International Drug Control: 100 Years of Success?
In its 2006 World Drug Report, the UN Office on Drugs and Crime (UNODC) struggles to construct success stories to convince the world that the global drug control regime has been an effective instrument. An escape-route used in this year's World Drug Report is to fabricate comparisons with higher opium production levels a century ago and with higher prevalence figures for tobacco.
The report suffers from the tension between the UNODC policy makers who want a strict control regime for cannabis and the expert who start to doubt the efectiveness of such a strict control regime. If anything, the 2006 World Drug Report shows that a genuine evaluation process is needed more than ever and that the UNODC cannot be relied upon to perform that task in a transparent, objective and balanced way, without the help of independent experts.
"Humanity has entered the 21st century with much lower levels of drug cultivation and drug addiction than 100 years earlier." This refers to record high opium production a century ago, one of the reasons for convening the International Opium Commission in Shanghai in 1909 that led to the first instrument of international anti-drug law: the Hague Opium Convention of 1912. According to the World Drug Report, "Shortly before the Shanghai Commission was convened, world opium production was estimated to have been at least 30,000 metric tons. Nearly a hundred years later, world opium production is down to about 5,000 metric tons … Opium production is thus 80 percent less in a world that is more than three times larger."
Statistics from early last century are even less accurate than today. The 2004 World Drug Report for example mentioned an even higher figure of over 40,000 metric tons, while other sources put the figure well below 30,000. Still, there is no doubt that world opium production then was much higher than it is now. This '100-year success' story, however, cannot that easily be attributed to the multilateral drug control regime, it was primarily related to specific developments in China and to new pharmaceutical products replacing the medicinal use of opium.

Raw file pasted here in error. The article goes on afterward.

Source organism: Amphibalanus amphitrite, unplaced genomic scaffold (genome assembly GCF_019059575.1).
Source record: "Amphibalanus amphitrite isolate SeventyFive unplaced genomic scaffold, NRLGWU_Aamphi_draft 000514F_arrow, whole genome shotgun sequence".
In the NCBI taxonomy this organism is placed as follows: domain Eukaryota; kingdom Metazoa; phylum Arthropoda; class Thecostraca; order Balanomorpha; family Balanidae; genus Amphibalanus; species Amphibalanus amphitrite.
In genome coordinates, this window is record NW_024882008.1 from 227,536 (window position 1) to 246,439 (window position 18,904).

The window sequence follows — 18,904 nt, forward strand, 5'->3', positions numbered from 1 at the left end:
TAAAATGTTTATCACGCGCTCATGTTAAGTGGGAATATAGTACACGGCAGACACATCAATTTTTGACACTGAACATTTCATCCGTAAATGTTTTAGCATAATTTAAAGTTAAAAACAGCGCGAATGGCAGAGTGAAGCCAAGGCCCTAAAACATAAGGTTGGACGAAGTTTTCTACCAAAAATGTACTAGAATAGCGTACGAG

The growth of the opium market was con-nected with colonial aggression that forced it onto the Chinese market for the sake of solving the huge trade deficit with imperial China in the 18th and 19th centuries. China has fought to keep Portuguese, Dutch and British opium traders out ever since the first opium ban in 1729. Huge amounts of opium from the colonial opium monopolies however continued to flow into China. Two 'opium wars' were fought over Chinese attempts to stop the trade halfway the 19th century. China lost and opium trading to the country was legalised in 1858. China then also started its own licensed cultivation to offset the changing trade balance and rapidly became the world's largest opium producer itself.
By 1907 China managed to strike a deal with the British empire: China was to gradu-ally diminish its domestic poppy cultivation over ten years, and Great Britain would proportionally decrease the exports of Indian opium to China. Reduction indeed was significant within the decade 1908-1918, but partly thanks to the fact that at that time the opium market was a regulated legal one, easier to influence by policy interventions than an unregulated illicit market. Chinese government figures halfway the 1930s still reported licensed production of some 6000 metric tons. Other sources at the time estimated total Chinese output at more than double that amount, including the rapidly increasing production in Manchuria under Japanese influence. (1)
Open war with Japan (1937-1945) and intensifying civil war both contributed to sustain high production levels. The by then illicit opium cultivation and use was only really dealt with after the 1949 Maoist victory and the anti-opium campaigns in the 1950s. Opium-related problems were strongly associated with historical anti-colonial and then anti-nationalist/Kuomintang and anti-Japanese feelings among the population. These historical political and cultural changes made the anti-opium drive successful. A substantial land reform made it economically sustainable for many of the involved farmers.
At a global level, pharmaceutical industrial development such as the invention of aspirin accompanied the decline in opium demand. Until early 20th century opiates (under the name of laudanum and others) were the only effective medicine widely used across Asia, Europe and the US against diarrhoea, headaches, coughs, menstrual pains, etc. Nowadays, yearly about 50,000 metric tons of aspirin is consumed, alongside a whole realm of pharmaceutical opiates for stronger pain relief like codeine, morphine or oxycodone.
Shifting patterns between licit and illicit drug markets have been an ongoing phenomenon in which the distinction between recreational use, self-medication, addiction, prescription or diversion is often more confusing than acknowledged. A recent trend is the rapidly increasing non-medical use of pharmaceutical opiates especially in North America that is starting to conquer part of the - potential - heroin market. UNODC - in contrast to the INCB - in its analysis of world drug markets often neglects these grey areas, thereby sustaining a myth of sharp distinctions between the pharmaceutical and illicit drug markets.